Air New Zealand will fit its Bombardier Q300s with next-generation satellite receivers to collect environmental data during domestic flights.
Using GPS signals reflected from the earth’s surface the GPS receiver unit will act as a black box during flights, gathering data to better predict severe storms, and carry out climate change research.
Captain David Morgan, chief operational integrity and standards officer for Air New Zealand, said, “Our Q300s cruise at 16,000ft – much closer to the land and sea than NASA’s satellites. Placing receivers on aircraft will enhance the resolution and quality of information, giving scientists an unprecedented view over our entire network, from Kerikeri to Invercargill.”
Data will feed into NASA’s Cyclone Global Navigation Satellite System (CYGNSS), with program scientist Dr Gail Skofronick-Jackson saying there is an opportunity to extend the mission and monitor the environmental signs of climate change.
“CYGNSS uses GPS signals, bounced off the ocean, to measure windspeeds and help scientists better predict cyclones and hurricanes. Over land, the technology can determine soil moisture levels, so it can also monitor climate change indicators such as drought, flooding and coastline erosion,’ Skofronick-Jackson said.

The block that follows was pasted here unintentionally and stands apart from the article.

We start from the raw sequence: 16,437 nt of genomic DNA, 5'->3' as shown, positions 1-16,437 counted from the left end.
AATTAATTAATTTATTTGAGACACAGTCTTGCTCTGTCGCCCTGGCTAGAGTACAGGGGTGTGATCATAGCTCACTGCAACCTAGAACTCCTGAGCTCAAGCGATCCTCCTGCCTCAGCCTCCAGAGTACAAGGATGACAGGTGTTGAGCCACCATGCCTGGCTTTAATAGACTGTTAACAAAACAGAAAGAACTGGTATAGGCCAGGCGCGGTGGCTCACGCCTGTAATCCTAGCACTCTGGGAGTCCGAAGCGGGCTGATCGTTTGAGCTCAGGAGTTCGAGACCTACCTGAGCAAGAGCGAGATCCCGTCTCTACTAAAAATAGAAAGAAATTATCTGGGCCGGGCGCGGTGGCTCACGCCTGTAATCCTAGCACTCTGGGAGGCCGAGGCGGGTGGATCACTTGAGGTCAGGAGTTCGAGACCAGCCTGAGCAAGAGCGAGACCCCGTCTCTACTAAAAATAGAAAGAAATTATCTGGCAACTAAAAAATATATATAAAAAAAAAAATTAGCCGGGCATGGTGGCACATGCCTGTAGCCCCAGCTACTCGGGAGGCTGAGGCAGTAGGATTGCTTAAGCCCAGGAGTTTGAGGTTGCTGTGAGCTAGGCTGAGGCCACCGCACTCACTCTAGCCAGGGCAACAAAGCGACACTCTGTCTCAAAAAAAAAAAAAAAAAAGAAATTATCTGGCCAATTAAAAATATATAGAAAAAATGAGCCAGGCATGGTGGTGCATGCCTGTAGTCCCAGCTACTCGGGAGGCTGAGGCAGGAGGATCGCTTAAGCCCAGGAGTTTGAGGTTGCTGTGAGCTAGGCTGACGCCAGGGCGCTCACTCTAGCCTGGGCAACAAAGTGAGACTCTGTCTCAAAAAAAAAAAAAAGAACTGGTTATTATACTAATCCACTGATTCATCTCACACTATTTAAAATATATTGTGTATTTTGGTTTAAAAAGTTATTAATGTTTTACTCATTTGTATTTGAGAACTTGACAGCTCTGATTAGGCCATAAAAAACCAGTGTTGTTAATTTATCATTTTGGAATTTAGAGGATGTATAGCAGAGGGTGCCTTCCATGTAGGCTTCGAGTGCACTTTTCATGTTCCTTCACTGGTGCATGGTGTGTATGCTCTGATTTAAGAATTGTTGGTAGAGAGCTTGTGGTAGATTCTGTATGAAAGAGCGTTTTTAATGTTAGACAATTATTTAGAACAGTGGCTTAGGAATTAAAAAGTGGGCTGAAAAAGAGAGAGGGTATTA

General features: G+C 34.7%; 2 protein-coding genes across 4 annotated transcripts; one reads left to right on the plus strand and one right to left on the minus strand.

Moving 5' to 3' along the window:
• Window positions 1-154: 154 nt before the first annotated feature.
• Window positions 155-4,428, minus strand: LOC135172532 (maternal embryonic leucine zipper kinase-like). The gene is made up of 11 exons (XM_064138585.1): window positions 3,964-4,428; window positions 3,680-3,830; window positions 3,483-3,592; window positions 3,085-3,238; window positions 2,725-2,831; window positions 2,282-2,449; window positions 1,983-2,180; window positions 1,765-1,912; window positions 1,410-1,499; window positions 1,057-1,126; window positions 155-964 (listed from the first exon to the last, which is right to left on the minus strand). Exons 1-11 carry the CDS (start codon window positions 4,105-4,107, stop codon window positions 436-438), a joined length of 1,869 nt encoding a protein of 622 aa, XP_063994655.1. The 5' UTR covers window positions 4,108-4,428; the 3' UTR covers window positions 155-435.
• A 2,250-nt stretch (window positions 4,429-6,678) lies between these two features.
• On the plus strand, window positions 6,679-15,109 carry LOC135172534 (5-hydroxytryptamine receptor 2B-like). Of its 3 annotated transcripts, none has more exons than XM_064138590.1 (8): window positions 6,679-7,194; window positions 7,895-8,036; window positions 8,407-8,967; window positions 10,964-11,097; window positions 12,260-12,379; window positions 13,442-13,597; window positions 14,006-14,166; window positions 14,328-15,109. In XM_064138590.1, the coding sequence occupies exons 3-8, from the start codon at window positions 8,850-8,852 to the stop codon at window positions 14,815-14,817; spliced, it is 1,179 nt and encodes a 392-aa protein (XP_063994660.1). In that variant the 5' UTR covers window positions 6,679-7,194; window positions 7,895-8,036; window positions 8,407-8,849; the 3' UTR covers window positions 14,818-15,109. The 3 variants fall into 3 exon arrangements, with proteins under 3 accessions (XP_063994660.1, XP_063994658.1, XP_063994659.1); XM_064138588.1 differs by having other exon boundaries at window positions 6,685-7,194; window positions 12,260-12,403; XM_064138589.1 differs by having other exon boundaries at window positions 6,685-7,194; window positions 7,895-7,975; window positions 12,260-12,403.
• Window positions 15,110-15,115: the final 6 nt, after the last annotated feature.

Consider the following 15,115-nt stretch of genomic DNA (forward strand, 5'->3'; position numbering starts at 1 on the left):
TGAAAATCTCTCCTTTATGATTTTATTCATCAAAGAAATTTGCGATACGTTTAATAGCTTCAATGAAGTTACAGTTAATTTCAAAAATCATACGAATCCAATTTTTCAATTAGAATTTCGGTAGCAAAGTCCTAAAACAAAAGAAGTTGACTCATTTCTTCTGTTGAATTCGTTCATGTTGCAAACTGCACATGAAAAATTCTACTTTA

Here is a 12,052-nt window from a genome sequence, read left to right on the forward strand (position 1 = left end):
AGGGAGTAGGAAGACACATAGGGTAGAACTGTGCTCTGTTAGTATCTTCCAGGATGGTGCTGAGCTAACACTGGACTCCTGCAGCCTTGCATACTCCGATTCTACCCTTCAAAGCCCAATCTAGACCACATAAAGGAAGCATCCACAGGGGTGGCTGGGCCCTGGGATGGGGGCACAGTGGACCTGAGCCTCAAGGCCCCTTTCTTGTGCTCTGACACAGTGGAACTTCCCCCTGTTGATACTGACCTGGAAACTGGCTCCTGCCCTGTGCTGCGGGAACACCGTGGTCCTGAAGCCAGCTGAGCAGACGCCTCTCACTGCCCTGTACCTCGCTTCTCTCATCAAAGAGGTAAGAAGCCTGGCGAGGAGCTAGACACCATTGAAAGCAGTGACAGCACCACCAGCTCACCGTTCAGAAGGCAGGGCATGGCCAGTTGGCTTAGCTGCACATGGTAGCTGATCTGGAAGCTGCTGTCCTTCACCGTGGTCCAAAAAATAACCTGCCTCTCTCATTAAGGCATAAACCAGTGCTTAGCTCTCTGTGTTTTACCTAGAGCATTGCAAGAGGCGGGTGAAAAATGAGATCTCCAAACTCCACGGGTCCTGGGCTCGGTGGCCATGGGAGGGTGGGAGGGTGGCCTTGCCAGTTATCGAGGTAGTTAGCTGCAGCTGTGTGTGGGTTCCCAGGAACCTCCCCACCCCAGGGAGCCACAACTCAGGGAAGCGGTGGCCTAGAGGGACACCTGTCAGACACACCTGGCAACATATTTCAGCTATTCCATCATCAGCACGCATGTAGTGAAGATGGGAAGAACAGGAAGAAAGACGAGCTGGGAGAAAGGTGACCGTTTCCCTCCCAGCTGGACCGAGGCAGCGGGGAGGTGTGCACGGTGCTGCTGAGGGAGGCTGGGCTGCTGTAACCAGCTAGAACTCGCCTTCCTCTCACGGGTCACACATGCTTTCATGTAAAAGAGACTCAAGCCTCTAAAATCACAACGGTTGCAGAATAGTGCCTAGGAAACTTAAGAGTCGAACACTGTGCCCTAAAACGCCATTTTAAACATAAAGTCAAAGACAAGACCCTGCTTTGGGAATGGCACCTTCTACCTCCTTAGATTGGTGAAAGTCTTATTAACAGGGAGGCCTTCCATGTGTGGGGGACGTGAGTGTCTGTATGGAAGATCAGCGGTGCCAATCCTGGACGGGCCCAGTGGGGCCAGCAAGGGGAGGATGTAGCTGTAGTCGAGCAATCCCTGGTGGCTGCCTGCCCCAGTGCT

The project was made possible through an agreement between NASA and the New Zealand Ministry of Business, Innovation and Employment (MBIE).
Dr Peter Crabtree, general manager of science, innovation and international at MBIE, said, “Through this partnership, Air New Zealand’s world-class engineers, and researchers across New Zealand, will have the opportunity to work with NASA on a mission that will advance global understanding of the impacts of climate change.”
The University of Auckland will establish a Science Payload Operations Centre to receive and process data collected in flight.
Professor Delwyn Moller, project lead, said, “Local scientists will work with the NASA CYGNSS team to process these unique measurements into environmental data, opening up a range of research opportunities and potential uses, from flood risk management to agriculture and resource planning.”
The receivers are being developed by the University of Michigan for NASA’s Earth Science Technology Office.
Air New Zealand will fit the first Q300 in late 2020 and if the approach is successful, the airline will look at adding more across the fleet.